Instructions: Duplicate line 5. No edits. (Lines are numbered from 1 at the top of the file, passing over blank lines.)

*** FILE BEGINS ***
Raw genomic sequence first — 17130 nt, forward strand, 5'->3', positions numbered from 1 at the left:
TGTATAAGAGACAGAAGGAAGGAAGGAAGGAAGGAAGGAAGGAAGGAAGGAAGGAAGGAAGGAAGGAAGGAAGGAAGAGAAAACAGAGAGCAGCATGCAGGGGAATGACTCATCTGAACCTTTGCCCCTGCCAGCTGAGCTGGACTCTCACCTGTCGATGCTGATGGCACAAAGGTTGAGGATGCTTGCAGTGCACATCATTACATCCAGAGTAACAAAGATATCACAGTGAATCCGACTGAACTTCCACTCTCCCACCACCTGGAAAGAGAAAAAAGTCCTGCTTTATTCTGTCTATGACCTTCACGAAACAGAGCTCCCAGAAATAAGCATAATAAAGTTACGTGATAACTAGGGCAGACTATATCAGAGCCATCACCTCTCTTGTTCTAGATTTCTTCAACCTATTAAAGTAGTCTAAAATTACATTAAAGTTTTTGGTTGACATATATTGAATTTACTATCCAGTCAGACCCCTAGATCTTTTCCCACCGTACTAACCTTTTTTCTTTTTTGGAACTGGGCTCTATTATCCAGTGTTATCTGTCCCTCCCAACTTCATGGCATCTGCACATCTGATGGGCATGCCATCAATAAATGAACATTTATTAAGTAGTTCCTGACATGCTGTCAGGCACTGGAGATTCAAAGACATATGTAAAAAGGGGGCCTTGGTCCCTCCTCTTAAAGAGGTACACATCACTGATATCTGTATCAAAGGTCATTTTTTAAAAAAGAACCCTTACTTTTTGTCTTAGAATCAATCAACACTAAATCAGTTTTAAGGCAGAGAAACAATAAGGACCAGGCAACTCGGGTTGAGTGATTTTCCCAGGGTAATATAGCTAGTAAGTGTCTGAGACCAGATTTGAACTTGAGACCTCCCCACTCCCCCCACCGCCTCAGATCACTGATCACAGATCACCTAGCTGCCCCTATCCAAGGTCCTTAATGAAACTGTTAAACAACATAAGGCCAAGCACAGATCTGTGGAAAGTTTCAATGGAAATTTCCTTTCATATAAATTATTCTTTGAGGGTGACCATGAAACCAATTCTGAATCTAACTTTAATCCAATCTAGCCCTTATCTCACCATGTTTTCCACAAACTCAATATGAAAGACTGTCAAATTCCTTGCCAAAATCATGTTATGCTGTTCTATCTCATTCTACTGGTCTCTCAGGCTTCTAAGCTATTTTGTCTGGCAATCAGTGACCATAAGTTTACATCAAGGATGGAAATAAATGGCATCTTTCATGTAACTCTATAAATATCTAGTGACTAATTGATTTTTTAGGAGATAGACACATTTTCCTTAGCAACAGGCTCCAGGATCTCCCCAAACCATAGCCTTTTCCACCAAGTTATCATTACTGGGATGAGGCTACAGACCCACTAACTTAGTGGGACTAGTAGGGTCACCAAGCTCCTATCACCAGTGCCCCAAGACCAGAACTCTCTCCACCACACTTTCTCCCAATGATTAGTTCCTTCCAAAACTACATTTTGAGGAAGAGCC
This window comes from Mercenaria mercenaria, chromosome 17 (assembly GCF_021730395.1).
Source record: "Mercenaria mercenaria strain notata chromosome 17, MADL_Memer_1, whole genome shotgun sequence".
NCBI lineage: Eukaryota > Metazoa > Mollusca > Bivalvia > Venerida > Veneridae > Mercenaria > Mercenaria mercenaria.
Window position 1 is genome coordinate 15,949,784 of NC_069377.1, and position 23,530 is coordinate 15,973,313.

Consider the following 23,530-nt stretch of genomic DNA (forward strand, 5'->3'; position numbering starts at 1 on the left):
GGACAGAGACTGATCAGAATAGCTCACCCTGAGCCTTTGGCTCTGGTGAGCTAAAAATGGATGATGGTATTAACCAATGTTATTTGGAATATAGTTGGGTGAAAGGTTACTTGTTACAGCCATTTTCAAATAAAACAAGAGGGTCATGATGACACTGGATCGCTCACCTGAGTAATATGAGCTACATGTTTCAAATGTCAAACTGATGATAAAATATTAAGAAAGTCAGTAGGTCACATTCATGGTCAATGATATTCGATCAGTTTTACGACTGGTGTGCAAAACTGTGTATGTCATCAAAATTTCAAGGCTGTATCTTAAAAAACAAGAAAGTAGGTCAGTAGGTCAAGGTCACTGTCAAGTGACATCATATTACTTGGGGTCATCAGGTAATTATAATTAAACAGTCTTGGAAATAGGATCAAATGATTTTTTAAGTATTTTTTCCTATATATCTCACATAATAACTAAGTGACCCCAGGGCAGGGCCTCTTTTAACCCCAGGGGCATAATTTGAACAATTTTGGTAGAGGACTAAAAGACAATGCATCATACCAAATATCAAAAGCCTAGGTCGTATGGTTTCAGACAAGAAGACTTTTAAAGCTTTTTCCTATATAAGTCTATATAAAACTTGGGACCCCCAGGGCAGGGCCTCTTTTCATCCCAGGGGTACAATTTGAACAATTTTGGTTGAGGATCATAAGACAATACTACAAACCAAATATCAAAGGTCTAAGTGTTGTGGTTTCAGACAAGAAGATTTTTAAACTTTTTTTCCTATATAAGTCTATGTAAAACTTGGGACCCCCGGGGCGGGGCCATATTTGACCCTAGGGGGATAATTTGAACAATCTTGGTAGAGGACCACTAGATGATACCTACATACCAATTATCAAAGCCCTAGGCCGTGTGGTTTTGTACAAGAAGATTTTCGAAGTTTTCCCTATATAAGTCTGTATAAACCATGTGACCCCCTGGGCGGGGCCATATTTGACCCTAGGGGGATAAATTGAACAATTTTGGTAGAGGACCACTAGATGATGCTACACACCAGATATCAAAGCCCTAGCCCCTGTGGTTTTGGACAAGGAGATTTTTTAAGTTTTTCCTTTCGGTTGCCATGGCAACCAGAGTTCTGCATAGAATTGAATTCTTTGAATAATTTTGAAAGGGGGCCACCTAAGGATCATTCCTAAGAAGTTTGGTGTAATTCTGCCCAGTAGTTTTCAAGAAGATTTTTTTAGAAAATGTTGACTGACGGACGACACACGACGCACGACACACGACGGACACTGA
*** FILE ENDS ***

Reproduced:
NCBI lineage: Eukaryota > Metazoa > Mollusca > Bivalvia > Venerida > Veneridae > Mercenaria > Mercenaria mercenaria.